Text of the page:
This Saturday marks Arthur Miller’s 100th birthday. Miller ranks as one of the 20th Century’s greatest playwrights, in the select company of Eugene O’Neill, Tom Stoppard and Tennessee Williams. He wrote numerous plays but three– “Death of Salesman“, “The Crucible” and “A View from the Bridge“–-are seen as his greatest achievements.
“The Price” is usually not counted among his finest. But, if you see the powerhouse production now playing at Timeline Theater, I’m sure you would add it to his list of classics. Timeline has cast four superb actors–including Chicago theatre legend Mike Nussbaum–who animate the play’s charged emotional and moral complexity in scenes pulsing with hurtful accusation, shrewd bargaining and white-hot anger.
The magic begins as you walk inside the theater and immediately are thrust inside a mid-20th Century apartment, complete with chandelier, old rugs, bureaus and dated furniture. The former occupant has died and his two estranged sons have gathered to dispose of their father’s belongings.
One brother, a tired cop nearing retirement, has invited a wily, 90-year-old antique dealer (Nussbaum) to come and make a offer for his late father’s pile of relics and old furniture.
The first act consists of two charged confrontations: one between Walter and his wife, Esther, who is hoping the proceeds will let them change their lifestyle and a difficult back-and-forth between Walter and the appraiser over price. Each invests “price” with a different meaning.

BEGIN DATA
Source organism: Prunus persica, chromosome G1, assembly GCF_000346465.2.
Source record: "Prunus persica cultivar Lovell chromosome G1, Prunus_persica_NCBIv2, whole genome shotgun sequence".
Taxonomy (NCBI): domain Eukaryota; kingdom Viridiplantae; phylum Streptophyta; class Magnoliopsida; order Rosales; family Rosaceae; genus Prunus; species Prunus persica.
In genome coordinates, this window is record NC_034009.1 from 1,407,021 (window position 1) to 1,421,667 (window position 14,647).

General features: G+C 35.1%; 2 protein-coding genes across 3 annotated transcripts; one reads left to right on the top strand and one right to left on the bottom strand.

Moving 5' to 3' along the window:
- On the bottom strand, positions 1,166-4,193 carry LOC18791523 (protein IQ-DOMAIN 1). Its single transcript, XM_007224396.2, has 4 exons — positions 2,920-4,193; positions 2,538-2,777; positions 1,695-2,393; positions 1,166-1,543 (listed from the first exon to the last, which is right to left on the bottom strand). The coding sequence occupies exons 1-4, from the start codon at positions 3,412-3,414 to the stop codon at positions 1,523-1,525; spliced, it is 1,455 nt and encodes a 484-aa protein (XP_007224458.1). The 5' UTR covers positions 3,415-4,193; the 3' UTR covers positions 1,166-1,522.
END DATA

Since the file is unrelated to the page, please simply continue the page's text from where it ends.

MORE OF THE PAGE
As the play unfolds, Miller deftly reveals that price is not just monetary but also the emotional price we pay for our life decisions. Walter and Esther both feel trapped by earlier decisions while Walter is resentful of his brother, Victor, a successful doctor.
Miller once said that his legacy was having written good parts for actors. He certainly did so in this production. He has given actors lines they can sink their acting teeth into. The crisp dialogue keeps the conflict and haggling tense while exposing the destructive family dynamics. As the play progresses, we grasp the high personal stakes each character has invested around their sense of price.
Roderick Peeples and Bret Tuomi give gripping performances as the two brothers while Kymberly Mellen poignantly portrays an angry wife who feels trapped and wants a new life. And Nussbaum is commanding, imbuing his antique dealer with humor and ever-shrewd calculation. Director Louis Contey deserves high marks for shaping the production and never letting the tension flag.
You will be sorry if you miss this outstanding revival. “The Price” will be a prime contender come Jeff Awards time. It runs now through November 22 at Timeline’s original home, 615 West Wellington. For tickets, call 773/281-TIME or visit TimelineTheatre.com.